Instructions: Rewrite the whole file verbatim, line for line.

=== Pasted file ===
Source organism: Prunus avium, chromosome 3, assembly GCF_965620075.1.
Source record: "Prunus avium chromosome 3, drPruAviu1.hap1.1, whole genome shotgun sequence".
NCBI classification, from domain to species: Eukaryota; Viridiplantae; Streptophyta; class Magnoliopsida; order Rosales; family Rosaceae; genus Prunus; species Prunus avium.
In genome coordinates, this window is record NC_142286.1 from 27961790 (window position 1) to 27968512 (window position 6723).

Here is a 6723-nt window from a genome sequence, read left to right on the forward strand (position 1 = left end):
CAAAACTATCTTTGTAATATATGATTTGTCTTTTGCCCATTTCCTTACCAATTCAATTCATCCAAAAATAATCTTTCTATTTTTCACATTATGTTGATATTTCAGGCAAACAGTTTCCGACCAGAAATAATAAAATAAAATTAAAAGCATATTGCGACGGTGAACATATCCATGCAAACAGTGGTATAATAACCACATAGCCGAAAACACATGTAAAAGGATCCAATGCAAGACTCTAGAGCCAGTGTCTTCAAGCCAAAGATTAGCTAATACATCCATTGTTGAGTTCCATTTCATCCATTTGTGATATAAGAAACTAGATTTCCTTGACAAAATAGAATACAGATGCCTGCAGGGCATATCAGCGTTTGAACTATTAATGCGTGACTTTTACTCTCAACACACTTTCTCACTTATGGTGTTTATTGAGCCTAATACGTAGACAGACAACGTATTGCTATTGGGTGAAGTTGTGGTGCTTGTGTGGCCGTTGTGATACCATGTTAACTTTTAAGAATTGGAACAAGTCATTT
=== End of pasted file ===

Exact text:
Source organism: Prunus avium, chromosome 3, assembly GCF_965620075.1.
Source record: "Prunus avium chromosome 3, drPruAviu1.hap1.1, whole genome shotgun sequence".
NCBI classification, from domain to species: Eukaryota; Viridiplantae; Streptophyta; class Magnoliopsida; order Rosales; family Rosaceae; genus Prunus; species Prunus avium.
In genome coordinates, this window is record NC_142286.1 from 27961790 (window position 1) to 27968512 (window position 6723).

Here is a 6723-nt window from a genome sequence, read left to right on the forward strand (position 1 = left end):
CAAAACTATCTTTGTAATATATGATTTGTCTTTTGCCCATTTCCTTACCAATTCAATTCATCCAAAAATAATCTTTCTATTTTTCACATTATGTTGATATTTCAGGCAAACAGTTTCCGACCAGAAATAATAAAATAAAATTAAAAGCATATTGCGACGGTGAACATATCCATGCAAACAGTGGTATAATAACCACATAGCCGAAAACACATGTAAAAGGATCCAATGCAAGACTCTAGAGCCAGTGTCTTCAAGCCAAAGATTAGCTAATACATCCATTGTTGAGTTCCATTTCATCCATTTGTGATATAAGAAACTAGATTTCCTTGACAAAATAGAATACAGATGCCTGCAGGGCATATCAGCGTTTGAACTATTAATGCGTGACTTTTACTCTCAACACACTTTCTCACTTATGGTGTTTATTGAGCCTAATACGTAGACAGACAACGTATTGCTATTGGGTGAAGTTGTGGTGCTTGTGTGGCCGTTGTGATACCATGTTAACTTTTAAGAATTGGAACAAGTCATTT